Fake "Plane Crash" Staged For Publicity

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It's not War of the Worlds, but a Canadian television network won its share of scrutiny for choosing to promote a new program with a fake plane crash, Thursday, in Montreal. Thanks to the network, a bright yellow Cub-like aircraft was posed nose-down in the crushed roof of an SUV parked across from Montreal's Bell Centre, a sports and entertainment complex in the city. The network even managed artificial smoke to be pumped out of the conjoined wreckage as passersby who were informed of the promotion stopped to take pictures. "For us, it was just to create curiosity and suspense," Elise Beauchemin, director of communications for the French-language cable TV channel responsible for the stunt, told CBC News. Local police told the news source they had been informed of the stunt ahead of time and there was no local panic or danger, but media outlets had "flooded" the police station with calls of concern.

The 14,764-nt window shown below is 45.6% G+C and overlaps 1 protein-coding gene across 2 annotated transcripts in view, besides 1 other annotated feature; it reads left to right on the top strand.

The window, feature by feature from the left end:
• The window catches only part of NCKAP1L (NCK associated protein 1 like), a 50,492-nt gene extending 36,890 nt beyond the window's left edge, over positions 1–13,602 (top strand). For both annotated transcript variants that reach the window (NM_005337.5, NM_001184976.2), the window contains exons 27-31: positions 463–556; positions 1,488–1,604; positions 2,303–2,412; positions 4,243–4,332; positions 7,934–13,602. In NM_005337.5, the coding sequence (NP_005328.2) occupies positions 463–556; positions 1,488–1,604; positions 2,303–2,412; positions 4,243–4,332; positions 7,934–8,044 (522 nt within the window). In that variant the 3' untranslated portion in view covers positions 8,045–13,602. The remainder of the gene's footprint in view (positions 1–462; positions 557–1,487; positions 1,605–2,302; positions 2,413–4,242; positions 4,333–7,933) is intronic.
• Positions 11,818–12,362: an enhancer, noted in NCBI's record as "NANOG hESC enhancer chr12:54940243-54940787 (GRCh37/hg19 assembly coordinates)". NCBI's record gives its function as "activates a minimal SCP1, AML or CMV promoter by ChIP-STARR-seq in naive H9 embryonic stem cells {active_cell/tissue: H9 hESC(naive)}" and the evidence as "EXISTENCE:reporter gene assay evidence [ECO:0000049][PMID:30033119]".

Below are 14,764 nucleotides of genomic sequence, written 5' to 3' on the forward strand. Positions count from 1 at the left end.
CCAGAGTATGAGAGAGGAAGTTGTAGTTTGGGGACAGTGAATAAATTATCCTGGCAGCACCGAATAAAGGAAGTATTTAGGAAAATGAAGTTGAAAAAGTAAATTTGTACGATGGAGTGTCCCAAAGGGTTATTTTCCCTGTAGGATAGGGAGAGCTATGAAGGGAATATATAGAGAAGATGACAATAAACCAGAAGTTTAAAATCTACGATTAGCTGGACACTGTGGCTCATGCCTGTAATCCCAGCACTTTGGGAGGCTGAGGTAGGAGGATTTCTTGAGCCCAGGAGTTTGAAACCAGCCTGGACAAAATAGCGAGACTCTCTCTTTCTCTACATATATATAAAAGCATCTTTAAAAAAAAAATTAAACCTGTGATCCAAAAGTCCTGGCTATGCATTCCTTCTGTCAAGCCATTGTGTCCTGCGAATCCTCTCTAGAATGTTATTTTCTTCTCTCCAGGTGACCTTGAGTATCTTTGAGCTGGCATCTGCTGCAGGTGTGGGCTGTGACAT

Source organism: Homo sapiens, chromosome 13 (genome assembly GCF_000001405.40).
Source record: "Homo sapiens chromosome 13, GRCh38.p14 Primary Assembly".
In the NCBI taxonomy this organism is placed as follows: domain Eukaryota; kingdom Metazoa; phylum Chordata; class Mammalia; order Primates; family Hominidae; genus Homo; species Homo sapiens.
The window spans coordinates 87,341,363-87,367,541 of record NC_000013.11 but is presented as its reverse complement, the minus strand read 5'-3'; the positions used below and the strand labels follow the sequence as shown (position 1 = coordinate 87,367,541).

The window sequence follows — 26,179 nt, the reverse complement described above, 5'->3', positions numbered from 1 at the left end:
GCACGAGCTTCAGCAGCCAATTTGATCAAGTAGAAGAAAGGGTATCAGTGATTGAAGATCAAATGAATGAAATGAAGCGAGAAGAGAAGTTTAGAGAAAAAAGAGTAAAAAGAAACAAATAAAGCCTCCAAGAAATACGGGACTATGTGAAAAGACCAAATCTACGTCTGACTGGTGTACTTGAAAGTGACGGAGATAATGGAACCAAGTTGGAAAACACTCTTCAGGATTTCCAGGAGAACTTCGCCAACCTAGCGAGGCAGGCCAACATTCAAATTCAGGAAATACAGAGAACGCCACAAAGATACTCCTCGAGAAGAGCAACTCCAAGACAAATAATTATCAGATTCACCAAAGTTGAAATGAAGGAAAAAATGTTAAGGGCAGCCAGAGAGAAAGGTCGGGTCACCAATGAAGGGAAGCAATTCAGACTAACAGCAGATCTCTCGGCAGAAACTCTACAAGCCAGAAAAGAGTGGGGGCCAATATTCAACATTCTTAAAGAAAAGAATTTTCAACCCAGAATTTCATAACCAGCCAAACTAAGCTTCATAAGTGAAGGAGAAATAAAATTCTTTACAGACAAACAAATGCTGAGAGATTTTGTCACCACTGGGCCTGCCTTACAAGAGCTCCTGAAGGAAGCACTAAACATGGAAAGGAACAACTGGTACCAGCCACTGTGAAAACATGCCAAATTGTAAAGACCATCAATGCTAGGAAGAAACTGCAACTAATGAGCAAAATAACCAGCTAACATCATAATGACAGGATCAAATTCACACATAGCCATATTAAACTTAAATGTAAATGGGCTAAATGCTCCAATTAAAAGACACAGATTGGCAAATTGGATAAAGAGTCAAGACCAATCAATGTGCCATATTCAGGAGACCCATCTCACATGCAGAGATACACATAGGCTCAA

The network, Canal D, used the staged event to promote a new series on life-threatening close calls. Comments from people reacting to the story online ranged from concerns about traffic to "send anyone and everyone involved in this 'stunt' to jail with the parents of the 'balloon boy'" to "wow, must be a slow news day" and "I think it's all pretty cool." In the end, there were no injuries as a result of the staged event. The advertising sculpture, for lack of a better term, had been positioned at about 4:30 a.m. the same morning and remained on site all day.